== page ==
When using this approach, it’s important to note some of its
restrictions.
Given how and when the
classes are loaded, certain Java EE technologies are
likely not available. Namely, this
includes EJB, JMS, etc., as the related containers are unable to
scan the classes for annotations. I have not tested JPA support
yet. CDI seems to be completely and well supported.

OSGi

It seems that any discussion of plug-ins (or modules, if you
will) would be incomplete without talking about OSGi. As I started
thinking about this topic, Web Application Bundles came to mind
pretty quickly. I will admit that I am far from an OSGi expert, but
it seems that WABs aren’t quite what we want. In fact, they seem to
be designed to solve different issues. WABs and Plummer are not
mutually exclusive, however. In fact, I have very young, incomplete
code in Plummer to allow a system to deliver plug-ins as OSGi
bundles.

Plummer assists in this by providing,
in plummer-api,
the PluginActivator class. This bundle activator
runs, of course, when the bundle is started. You can look at the
code for details, but it passes the Bundle to
Plummer’s PluginTracker, which
calls Bundle.findEntries() to find the class
files in the bundle. The information is stored, and ultimately
passed to the PluginLoader mentioned above.

In terms of drawbacks, this one has the most severe of the
approaches we’ve discussed. In addition to having the same
limitations (most likely) as the manual class loading approach, it
has one even more significant one: It does not currently work. I
think the theory/approach is sound, but I have not had the chance
to finish and test the code to date. For those interested, you know
what to do.

Step 2: Application Design

Now that we’ve answered any questions anyone would have –?ever
–?about plug-in loading, let’s spend some time on the more
interesting part: How do I design the plug-ins? I would like to
note that it may not be possible (or, at the very least, extremely
difficult) to write a complete, generally useful plug-in system
that works across applications and problem domains. If someone were
determined enough to prove me wrong and actually did just that, I’d
be willing to bet that it would be difficult to use, heavy, etc. If
this person were truly determined, gifted, etc. to prove me wrong
yet again, well… good for him.) For the rest of us (or, in this
case, just me), Java EE makes this so easy that you really don’t
need any extra frameworks. To attempt to prove my assertion, we’ll
take a look at three Java EE technologies: JSF, CDI, and
JAX-RS.

View Extensibility

Let’s start by taking a look at view extensibility, as, after
all, even if you have the greatest plug-in system in the world, if
it can’t affect the view, then it’s not worth much. To demonstrate
this technique, we’re going to use JavaServer Faces, as it is the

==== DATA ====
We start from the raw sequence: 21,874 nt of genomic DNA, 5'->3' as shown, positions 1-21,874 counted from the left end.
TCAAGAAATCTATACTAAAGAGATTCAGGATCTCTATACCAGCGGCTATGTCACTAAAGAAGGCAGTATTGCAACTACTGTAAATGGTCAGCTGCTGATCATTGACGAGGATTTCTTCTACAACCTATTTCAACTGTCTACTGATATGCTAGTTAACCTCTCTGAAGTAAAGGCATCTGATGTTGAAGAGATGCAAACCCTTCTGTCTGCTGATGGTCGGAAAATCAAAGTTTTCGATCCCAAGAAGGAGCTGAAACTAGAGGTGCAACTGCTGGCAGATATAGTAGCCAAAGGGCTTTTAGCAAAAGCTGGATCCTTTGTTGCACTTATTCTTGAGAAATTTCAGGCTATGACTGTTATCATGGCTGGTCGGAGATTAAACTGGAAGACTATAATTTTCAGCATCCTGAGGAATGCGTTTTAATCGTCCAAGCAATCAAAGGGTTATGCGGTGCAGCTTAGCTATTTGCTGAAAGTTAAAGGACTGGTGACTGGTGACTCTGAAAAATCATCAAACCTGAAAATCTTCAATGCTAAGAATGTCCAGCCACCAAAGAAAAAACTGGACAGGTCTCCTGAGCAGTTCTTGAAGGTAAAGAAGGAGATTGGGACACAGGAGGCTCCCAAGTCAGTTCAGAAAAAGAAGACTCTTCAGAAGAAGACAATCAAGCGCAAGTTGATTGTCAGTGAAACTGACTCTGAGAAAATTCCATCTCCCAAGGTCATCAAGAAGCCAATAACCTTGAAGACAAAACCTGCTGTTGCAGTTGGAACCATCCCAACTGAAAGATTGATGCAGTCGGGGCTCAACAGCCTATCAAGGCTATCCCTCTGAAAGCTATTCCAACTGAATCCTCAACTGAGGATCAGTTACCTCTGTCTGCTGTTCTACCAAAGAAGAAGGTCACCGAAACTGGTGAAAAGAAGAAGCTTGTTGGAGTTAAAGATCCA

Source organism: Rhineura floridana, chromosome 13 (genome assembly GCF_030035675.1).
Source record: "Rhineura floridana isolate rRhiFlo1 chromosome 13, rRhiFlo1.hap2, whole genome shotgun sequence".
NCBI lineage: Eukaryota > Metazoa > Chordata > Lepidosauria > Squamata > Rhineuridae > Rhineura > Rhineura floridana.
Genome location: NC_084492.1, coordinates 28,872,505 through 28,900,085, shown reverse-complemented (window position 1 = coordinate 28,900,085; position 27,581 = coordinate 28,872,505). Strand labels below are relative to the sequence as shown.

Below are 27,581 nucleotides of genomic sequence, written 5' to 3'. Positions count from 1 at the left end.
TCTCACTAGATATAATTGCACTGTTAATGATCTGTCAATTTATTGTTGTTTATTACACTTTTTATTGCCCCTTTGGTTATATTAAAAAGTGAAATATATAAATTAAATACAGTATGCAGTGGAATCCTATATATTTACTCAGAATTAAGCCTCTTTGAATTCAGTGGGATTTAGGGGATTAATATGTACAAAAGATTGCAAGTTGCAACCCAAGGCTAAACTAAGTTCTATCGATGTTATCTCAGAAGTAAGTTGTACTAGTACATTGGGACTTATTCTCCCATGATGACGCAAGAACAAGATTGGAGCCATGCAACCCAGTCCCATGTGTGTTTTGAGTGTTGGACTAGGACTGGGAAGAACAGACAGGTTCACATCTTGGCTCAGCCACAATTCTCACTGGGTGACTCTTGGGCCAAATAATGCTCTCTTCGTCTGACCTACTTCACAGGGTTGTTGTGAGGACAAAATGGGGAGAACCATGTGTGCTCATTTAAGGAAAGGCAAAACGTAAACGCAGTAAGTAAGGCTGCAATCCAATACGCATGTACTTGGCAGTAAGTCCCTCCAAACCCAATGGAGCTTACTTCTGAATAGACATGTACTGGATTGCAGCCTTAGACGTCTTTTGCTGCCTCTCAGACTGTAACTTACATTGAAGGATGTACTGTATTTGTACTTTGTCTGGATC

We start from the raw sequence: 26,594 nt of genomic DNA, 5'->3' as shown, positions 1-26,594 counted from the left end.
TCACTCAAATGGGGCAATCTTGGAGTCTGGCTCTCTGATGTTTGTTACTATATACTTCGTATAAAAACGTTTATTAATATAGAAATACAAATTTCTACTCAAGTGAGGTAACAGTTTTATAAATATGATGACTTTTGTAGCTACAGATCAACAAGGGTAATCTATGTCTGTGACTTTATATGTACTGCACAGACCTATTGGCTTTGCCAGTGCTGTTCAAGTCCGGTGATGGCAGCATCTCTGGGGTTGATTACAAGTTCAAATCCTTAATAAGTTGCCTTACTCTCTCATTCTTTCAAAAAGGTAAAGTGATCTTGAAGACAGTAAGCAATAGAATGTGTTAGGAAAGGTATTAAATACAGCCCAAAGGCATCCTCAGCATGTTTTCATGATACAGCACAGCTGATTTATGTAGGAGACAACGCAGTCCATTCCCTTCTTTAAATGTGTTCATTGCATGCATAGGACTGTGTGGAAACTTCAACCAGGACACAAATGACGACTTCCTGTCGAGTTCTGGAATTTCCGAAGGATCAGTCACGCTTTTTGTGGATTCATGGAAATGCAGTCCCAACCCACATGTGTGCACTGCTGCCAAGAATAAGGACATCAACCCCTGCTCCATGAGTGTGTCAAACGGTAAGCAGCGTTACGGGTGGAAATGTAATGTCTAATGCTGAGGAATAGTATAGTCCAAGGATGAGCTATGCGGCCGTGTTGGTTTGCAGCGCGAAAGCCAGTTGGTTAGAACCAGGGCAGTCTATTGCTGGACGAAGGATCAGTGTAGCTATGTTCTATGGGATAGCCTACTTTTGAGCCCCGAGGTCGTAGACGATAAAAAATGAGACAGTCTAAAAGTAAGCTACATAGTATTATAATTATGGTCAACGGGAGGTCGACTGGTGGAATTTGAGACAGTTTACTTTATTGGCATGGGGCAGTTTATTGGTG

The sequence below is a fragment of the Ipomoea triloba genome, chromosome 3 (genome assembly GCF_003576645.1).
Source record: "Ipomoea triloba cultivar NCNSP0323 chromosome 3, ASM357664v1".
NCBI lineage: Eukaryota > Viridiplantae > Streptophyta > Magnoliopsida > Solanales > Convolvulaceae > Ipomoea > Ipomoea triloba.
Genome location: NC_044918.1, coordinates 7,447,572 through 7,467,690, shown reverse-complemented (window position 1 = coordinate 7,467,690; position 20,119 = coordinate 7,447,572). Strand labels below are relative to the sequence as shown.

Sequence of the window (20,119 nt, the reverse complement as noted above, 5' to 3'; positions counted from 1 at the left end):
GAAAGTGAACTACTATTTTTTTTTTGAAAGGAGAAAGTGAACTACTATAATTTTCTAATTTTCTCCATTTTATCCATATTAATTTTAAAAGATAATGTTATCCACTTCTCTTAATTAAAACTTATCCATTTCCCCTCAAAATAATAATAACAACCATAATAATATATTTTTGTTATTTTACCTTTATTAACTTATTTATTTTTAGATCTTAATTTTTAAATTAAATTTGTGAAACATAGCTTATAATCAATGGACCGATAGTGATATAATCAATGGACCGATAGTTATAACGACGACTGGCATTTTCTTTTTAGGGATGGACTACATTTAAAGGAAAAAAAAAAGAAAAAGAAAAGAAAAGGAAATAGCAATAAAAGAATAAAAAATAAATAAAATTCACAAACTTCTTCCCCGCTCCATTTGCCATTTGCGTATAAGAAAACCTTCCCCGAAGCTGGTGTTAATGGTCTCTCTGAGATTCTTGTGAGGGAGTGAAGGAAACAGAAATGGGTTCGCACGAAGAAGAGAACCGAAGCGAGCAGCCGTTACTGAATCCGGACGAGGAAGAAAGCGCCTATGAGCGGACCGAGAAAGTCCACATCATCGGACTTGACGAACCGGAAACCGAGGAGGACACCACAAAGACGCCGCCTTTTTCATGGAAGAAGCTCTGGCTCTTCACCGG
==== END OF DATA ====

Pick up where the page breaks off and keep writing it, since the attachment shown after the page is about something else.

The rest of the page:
Java EE standard for web applications. You may prefer another
framework, such as Spring MVC, Wicket, or GWT, or you may even be
using desktop technologies such as Swing, SWT, or JavaFX to build
views for your Java EE application. The technique here should work
the same regardless of framework, more or less. You’ll just have to
determine how to integrate it into your technology of choice.

For a plug-in to add content to the view, it will have to
provide what we will call viewfragments.
These fragments are exactly what they sound like, small pieces of
UI widgets that are added at specific points in
the view. These fragments are categorized, by the plug-in, into
types, as defined by the consuming application. This means that the
app might declare the
types tabtreeNode,
and widget. A plug-in, then, might add a tab to a
configuration page, a treeNode to the navigation
system, and a recent tweets widget to the sidebar. As we’ll see,
how complex or simple the categorization/differentiation exposed by
the application is is completely up to you as the application
author/architect.

Having defined the terms, then, how might one implement this?
First off, let’s take a look
at ViewFragment.java in
the plummer-api module.

public @interface ViewFragment {
    String type();
    String parent() default "";
}

This simple interface
defines type and parent properties.
A plug-in author would use it like this:

public class SamplePlugin implements Plugin {
@ViewFragment(type="foo")
public static String sample1 = "sample1.xhtml";
@Override
public int getPriority() {
return 500;
}}

There are several things to note here. First, let’s look at the
annotation. Here, we are defining
ViewFragment of type foo. It is
attached to a public static final String, whose value
is sample.xhtml. When the system processes this
annotation, it will store the
value sample.xhtml in a Map, keyed
by the value foo. When the view asks for view
fragments of type foo, this piece of markup will be
included. That file, by the way, is a simple JSF 2 Facelets file
(listing 5).

<?xml version='1.0' encoding='UTF-8' ?>
<!DOCTYPE composition PUBLIC "-//W3C//DTD XHTML 1.0 Transitional//EN" "http://www.w3.org/TR/xhtml1/DTD/xhtml1-transitional.dtd">
<ui:fragment xmlns="http://www.w3.org/1999/xhtml"
xmlns:f="http://java.sun.com/jsf/core"
xmlns:h="http://java.sun.com/jsf/html"
xmlns:ui="http://java.sun.com/jsf/facelets">
<h1>Plugin Fragment</h1>
This text comes from a fragment. Shiny!
</ui:fragment>

Very simple. The question that should come to mind now is, “How
does the system find this annotation, and then how do I tell the
system to insert this into my view?” The answer to the first half
of that question is the Plugin interface. Those
interested in the nitty gritty can read the code
(PluginService.java in plummer-kernel),
but for those not that curious, CDI again saves